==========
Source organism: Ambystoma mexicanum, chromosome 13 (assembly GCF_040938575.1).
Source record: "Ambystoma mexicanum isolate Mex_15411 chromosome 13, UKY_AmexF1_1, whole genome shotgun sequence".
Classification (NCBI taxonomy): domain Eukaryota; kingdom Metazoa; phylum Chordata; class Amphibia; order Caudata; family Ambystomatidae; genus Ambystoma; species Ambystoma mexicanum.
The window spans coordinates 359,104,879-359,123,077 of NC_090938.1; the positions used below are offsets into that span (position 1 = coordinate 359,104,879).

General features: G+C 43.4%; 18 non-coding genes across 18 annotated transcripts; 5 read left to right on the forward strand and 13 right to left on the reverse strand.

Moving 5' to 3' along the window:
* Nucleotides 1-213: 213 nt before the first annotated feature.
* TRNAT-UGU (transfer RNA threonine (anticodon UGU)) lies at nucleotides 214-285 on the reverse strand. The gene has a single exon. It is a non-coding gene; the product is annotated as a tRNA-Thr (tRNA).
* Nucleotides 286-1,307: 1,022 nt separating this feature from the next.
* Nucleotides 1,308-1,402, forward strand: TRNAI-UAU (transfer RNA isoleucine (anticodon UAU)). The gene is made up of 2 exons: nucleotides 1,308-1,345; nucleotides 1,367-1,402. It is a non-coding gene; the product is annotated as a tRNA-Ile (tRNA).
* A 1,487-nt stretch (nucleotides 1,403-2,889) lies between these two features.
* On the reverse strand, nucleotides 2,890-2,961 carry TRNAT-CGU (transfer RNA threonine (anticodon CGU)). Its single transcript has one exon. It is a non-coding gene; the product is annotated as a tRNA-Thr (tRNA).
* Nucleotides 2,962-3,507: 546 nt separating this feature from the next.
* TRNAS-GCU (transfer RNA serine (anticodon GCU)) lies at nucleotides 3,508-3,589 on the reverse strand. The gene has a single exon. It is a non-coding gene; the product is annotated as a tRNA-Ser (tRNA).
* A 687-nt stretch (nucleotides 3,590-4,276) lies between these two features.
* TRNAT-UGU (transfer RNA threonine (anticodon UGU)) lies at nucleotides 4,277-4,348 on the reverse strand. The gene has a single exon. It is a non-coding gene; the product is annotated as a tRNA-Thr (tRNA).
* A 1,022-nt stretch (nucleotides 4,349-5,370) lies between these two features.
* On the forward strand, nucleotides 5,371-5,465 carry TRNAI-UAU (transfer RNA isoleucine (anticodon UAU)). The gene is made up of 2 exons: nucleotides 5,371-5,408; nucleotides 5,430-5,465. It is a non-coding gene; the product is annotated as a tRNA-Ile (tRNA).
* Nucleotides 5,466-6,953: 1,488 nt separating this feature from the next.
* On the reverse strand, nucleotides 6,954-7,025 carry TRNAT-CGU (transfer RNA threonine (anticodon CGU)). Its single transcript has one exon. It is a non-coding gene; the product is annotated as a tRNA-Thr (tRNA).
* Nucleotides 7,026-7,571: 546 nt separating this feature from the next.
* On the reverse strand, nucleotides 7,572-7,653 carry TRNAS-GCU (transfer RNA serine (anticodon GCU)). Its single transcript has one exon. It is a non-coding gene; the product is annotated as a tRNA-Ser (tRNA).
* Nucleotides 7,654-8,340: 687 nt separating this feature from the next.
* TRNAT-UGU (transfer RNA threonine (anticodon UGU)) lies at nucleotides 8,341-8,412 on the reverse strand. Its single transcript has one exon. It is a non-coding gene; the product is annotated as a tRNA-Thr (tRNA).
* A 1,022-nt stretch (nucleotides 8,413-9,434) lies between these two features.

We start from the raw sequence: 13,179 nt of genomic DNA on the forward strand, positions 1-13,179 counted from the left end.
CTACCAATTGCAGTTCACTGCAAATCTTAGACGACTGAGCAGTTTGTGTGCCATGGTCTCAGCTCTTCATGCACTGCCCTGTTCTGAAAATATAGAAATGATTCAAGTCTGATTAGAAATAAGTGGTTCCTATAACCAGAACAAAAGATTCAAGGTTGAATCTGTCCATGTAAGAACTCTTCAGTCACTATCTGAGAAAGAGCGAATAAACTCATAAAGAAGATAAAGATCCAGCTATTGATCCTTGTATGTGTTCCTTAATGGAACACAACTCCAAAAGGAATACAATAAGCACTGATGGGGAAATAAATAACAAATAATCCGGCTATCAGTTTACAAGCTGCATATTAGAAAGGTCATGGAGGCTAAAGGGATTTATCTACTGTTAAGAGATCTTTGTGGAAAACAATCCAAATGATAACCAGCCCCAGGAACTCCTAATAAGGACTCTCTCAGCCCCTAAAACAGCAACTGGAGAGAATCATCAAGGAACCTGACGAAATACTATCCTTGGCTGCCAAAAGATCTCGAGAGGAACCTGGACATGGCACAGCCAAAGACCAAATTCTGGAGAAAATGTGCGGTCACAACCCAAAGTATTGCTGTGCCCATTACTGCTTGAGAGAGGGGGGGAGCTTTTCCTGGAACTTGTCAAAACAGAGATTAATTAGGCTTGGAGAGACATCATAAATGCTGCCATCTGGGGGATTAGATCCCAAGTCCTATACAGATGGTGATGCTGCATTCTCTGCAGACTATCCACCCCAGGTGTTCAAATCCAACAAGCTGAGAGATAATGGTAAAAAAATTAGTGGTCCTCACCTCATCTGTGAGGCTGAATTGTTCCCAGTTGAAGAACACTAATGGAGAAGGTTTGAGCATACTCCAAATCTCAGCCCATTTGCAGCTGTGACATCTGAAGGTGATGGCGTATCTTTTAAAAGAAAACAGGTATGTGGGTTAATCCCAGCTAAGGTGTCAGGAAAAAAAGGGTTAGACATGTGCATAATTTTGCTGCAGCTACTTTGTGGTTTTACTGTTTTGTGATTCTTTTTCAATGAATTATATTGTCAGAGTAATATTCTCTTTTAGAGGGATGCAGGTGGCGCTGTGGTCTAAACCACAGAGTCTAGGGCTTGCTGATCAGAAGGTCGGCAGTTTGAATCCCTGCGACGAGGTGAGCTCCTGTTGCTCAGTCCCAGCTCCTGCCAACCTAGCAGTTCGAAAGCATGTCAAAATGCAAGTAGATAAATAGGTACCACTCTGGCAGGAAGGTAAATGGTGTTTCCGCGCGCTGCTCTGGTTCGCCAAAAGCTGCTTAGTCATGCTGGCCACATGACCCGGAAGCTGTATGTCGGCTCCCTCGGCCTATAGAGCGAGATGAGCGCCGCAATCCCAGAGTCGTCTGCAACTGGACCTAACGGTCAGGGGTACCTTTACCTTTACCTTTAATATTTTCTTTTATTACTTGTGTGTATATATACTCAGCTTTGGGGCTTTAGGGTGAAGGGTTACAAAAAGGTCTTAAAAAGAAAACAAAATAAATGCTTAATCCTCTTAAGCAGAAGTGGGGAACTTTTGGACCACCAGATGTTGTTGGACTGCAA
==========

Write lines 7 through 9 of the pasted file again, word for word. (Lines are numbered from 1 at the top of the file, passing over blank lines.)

* Nucleotides 1-213: 213 nt before the first annotated feature.
* TRNAT-UGU (transfer RNA threonine (anticodon UGU)) lies at nucleotides 214-285 on the reverse strand. The gene has a single exon. It is a non-coding gene; the product is annotated as a tRNA-Thr (tRNA).
* Nucleotides 286-1,307: 1,022 nt separating this feature from the next.